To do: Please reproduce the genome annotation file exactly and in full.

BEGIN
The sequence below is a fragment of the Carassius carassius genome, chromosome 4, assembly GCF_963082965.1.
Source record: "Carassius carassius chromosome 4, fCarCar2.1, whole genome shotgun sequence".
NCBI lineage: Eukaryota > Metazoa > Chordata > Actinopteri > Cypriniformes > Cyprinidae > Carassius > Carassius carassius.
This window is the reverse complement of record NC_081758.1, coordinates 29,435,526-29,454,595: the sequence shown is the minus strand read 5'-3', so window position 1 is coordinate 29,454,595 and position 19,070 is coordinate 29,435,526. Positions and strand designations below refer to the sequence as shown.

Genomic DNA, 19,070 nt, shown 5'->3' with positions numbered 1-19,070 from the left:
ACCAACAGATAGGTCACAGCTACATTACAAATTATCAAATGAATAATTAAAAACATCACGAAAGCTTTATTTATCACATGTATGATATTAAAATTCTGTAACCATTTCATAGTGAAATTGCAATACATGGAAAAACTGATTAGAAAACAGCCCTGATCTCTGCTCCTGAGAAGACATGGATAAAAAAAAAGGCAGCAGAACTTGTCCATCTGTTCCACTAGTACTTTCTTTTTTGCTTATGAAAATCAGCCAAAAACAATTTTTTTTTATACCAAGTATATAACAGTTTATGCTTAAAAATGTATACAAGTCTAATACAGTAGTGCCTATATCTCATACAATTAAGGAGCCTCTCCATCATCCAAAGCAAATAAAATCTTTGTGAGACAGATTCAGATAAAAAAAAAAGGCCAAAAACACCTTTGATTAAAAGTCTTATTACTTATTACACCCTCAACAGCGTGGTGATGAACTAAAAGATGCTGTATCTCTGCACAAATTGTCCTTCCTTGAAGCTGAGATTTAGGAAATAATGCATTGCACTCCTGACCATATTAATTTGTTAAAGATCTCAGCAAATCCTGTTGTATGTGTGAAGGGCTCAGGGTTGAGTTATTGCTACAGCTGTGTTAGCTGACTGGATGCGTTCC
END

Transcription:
The sequence below is a fragment of the Carassius carassius genome, chromosome 4, assembly GCF_963082965.1.
Source record: "Carassius carassius chromosome 4, fCarCar2.1, whole genome shotgun sequence".
NCBI lineage: Eukaryota > Metazoa > Chordata > Actinopteri > Cypriniformes > Cyprinidae > Carassius > Carassius carassius.
This window is the reverse complement of record NC_081758.1, coordinates 29,435,526-29,454,595: the sequence shown is the minus strand read 5'-3', so window position 1 is coordinate 29,454,595 and position 19,070 is coordinate 29,435,526. Positions and strand designations below refer to the sequence as shown.

Genomic DNA, 19,070 nt, shown 5'->3' with positions numbered 1-19,070 from the left:
ACCAACAGATAGGTCACAGCTACATTACAAATTATCAAATGAATAATTAAAAACATCACGAAAGCTTTATTTATCACATGTATGATATTAAAATTCTGTAACCATTTCATAGTGAAATTGCAATACATGGAAAAACTGATTAGAAAACAGCCCTGATCTCTGCTCCTGAGAAGACATGGATAAAAAAAAAGGCAGCAGAACTTGTCCATCTGTTCCACTAGTACTTTCTTTTTTGCTTATGAAAATCAGCCAAAAACAATTTTTTTTTATACCAAGTATATAACAGTTTATGCTTAAAAATGTATACAAGTCTAATACAGTAGTGCCTATATCTCATACAATTAAGGAGCCTCTCCATCATCCAAAGCAAATAAAATCTTTGTGAGACAGATTCAGATAAAAAAAAAAGGCCAAAAACACCTTTGATTAAAAGTCTTATTACTTATTACACCCTCAACAGCGTGGTGATGAACTAAAAGATGCTGTATCTCTGCACAAATTGTCCTTCCTTGAAGCTGAGATTTAGGAAATAATGCATTGCACTCCTGACCATATTAATTTGTTAAAGATCTCAGCAAATCCTGTTGTATGTGTGAAGGGCTCAGGGTTGAGTTATTGCTACAGCTGTGTTAGCTGACTGGATGCGTTCC